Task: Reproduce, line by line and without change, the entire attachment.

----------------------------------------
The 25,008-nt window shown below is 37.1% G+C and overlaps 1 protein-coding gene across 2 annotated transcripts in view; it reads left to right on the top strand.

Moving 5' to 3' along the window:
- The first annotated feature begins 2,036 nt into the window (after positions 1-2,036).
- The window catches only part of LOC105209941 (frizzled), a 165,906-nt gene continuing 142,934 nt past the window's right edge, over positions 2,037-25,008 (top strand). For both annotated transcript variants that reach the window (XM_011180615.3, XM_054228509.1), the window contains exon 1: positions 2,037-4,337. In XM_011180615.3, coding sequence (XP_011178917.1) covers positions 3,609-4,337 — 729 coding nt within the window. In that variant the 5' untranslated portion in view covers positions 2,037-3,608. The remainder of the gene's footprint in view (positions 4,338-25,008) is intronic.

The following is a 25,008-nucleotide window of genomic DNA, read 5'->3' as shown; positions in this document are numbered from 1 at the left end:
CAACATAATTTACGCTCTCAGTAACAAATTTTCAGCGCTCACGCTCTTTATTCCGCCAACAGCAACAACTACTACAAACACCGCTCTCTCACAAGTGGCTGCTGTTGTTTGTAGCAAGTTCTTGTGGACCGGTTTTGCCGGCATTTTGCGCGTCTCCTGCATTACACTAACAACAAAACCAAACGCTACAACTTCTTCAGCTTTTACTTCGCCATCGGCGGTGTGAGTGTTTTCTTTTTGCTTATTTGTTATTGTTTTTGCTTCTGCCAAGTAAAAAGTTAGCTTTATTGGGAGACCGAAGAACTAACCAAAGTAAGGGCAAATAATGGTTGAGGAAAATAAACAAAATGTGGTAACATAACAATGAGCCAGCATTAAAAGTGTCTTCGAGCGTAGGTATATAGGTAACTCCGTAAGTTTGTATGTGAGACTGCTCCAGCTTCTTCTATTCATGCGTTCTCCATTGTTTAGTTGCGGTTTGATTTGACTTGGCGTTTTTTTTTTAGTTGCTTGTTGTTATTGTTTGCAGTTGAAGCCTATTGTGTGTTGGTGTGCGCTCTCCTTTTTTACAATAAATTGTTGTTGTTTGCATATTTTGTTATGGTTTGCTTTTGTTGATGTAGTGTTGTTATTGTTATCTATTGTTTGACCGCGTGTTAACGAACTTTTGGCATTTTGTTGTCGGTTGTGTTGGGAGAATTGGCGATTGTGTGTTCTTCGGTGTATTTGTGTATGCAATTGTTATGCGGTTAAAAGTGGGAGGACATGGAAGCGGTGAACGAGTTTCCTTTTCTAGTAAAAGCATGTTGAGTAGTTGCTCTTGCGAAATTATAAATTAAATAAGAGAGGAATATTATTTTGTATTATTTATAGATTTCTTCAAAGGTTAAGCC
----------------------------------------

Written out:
The 25,008-nt window shown below is 37.1% G+C and overlaps 1 protein-coding gene across 2 annotated transcripts in view; it reads left to right on the top strand.

Moving 5' to 3' along the window:
- The first annotated feature begins 2,036 nt into the window (after positions 1-2,036).
- The window catches only part of LOC105209941 (frizzled), a 165,906-nt gene continuing 142,934 nt past the window's right edge, over positions 2,037-25,008 (top strand). For both annotated transcript variants that reach the window (XM_011180615.3, XM_054228509.1), the window contains exon 1: positions 2,037-4,337. In XM_011180615.3, coding sequence (XP_011178917.1) covers positions 3,609-4,337 — 729 coding nt within the window. In that variant the 5' untranslated portion in view covers positions 2,037-3,608. The remainder of the gene's footprint in view (positions 4,338-25,008) is intronic.

The following is a 25,008-nucleotide window of genomic DNA, read 5'->3' as shown; positions in this document are numbered from 1 at the left end:
CAACATAATTTACGCTCTCAGTAACAAATTTTCAGCGCTCACGCTCTTTATTCCGCCAACAGCAACAACTACTACAAACACCGCTCTCTCACAAGTGGCTGCTGTTGTTTGTAGCAAGTTCTTGTGGACCGGTTTTGCCGGCATTTTGCGCGTCTCCTGCATTACACTAACAACAAAACCAAACGCTACAACTTCTTCAGCTTTTACTTCGCCATCGGCGGTGTGAGTGTTTTCTTTTTGCTTATTTGTTATTGTTTTTGCTTCTGCCAAGTAAAAAGTTAGCTTTATTGGGAGACCGAAGAACTAACCAAAGTAAGGGCAAATAATGGTTGAGGAAAATAAACAAAATGTGGTAACATAACAATGAGCCAGCATTAAAAGTGTCTTCGAGCGTAGGTATATAGGTAACTCCGTAAGTTTGTATGTGAGACTGCTCCAGCTTCTTCTATTCATGCGTTCTCCATTGTTTAGTTGCGGTTTGATTTGACTTGGCGTTTTTTTTTTAGTTGCTTGTTGTTATTGTTTGCAGTTGAAGCCTATTGTGTGTTGGTGTGCGCTCTCCTTTTTTACAATAAATTGTTGTTGTTTGCATATTTTGTTATGGTTTGCTTTTGTTGATGTAGTGTTGTTATTGTTATCTATTGTTTGACCGCGTGTTAACGAACTTTTGGCATTTTGTTGTCGGTTGTGTTGGGAGAATTGGCGATTGTGTGTTCTTCGGTGTATTTGTGTATGCAATTGTTATGCGGTTAAAAGTGGGAGGACATGGAAGCGGTGAACGAGTTTCCTTTTCTAGTAAAAGCATGTTGAGTAGTTGCTCTTGCGAAATTATAAATTAAATAAGAGAGGAATATTATTTTGTATTATTTATAGATTTCTTCAAAGGTTAAGCC